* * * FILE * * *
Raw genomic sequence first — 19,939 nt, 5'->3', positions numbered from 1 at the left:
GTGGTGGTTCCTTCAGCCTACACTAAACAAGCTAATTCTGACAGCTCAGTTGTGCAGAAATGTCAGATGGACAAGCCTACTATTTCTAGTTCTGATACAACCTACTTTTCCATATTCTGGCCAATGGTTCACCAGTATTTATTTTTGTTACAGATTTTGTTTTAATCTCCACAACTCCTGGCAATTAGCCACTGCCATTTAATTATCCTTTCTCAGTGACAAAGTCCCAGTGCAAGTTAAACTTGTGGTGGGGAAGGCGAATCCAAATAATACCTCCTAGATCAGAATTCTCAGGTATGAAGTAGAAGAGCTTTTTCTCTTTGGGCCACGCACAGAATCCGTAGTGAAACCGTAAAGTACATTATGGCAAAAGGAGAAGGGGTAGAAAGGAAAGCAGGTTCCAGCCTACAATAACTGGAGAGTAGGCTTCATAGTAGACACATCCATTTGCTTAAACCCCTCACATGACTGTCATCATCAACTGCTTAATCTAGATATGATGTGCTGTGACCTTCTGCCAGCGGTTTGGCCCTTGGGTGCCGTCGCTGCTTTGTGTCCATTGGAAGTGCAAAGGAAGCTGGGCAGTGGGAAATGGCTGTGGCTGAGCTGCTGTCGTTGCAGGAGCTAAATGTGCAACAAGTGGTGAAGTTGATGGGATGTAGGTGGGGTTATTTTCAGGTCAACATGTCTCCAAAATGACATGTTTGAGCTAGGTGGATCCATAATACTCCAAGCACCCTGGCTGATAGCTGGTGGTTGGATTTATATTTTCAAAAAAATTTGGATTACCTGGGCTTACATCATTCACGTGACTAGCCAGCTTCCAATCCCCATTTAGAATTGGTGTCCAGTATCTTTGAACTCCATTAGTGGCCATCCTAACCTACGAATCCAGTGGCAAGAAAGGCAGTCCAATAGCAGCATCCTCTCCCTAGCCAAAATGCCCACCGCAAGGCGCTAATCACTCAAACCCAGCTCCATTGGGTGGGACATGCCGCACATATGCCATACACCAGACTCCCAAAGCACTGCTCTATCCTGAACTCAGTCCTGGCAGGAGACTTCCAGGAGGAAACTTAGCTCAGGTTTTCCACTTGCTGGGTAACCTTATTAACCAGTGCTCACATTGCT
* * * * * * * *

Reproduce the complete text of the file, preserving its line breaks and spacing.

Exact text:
Raw genomic sequence first — 19,939 nt, 5'->3', positions numbered from 1 at the left:
GTGGTGGTTCCTTCAGCCTACACTAAACAAGCTAATTCTGACAGCTCAGTTGTGCAGAAATGTCAGATGGACAAGCCTACTATTTCTAGTTCTGATACAACCTACTTTTCCATATTCTGGCCAATGGTTCACCAGTATTTATTTTTGTTACAGATTTTGTTTTAATCTCCACAACTCCTGGCAATTAGCCACTGCCATTTAATTATCCTTTCTCAGTGACAAAGTCCCAGTGCAAGTTAAACTTGTGGTGGGGAAGGCGAATCCAAATAATACCTCCTAGATCAGAATTCTCAGGTATGAAGTAGAAGAGCTTTTTCTCTTTGGGCCACGCACAGAATCCGTAGTGAAACCGTAAAGTACATTATGGCAAAAGGAGAAGGGGTAGAAAGGAAAGCAGGTTCCAGCCTACAATAACTGGAGAGTAGGCTTCATAGTAGACACATCCATTTGCTTAAACCCCTCACATGACTGTCATCATCAACTGCTTAATCTAGATATGATGTGCTGTGACCTTCTGCCAGCGGTTTGGCCCTTGGGTGCCGTCGCTGCTTTGTGTCCATTGGAAGTGCAAAGGAAGCTGGGCAGTGGGAAATGGCTGTGGCTGAGCTGCTGTCGTTGCAGGAGCTAAATGTGCAACAAGTGGTGAAGTTGATGGGATGTAGGTGGGGTTATTTTCAGGTCAACATGTCTCCAAAATGACATGTTTGAGCTAGGTGGATCCATAATACTCCAAGCACCCTGGCTGATAGCTGGTGGTTGGATTTATATTTTCAAAAAAATTTGGATTACCTGGGCTTACATCATTCACGTGACTAGCCAGCTTCCAATCCCCATTTAGAATTGGTGTCCAGTATCTTTGAACTCCATTAGTGGCCATCCTAACCTACGAATCCAGTGGCAAGAAAGGCAGTCCAATAGCAGCATCCTCTCCCTAGCCAAAATGCCCACCGCAAGGCGCTAATCACTCAAACCCAGCTCCATTGGGTGGGACATGCCGCACATATGCCATACACCAGACTCCCAAAGCACTGCTCTATCCTGAACTCAGTCCTGGCAGGAGACTTCCAGGAGGAAACTTAGCTCAGGTTTTCCACTTGCTGGGTAACCTTATTAACCAGTGCTCACATTGCT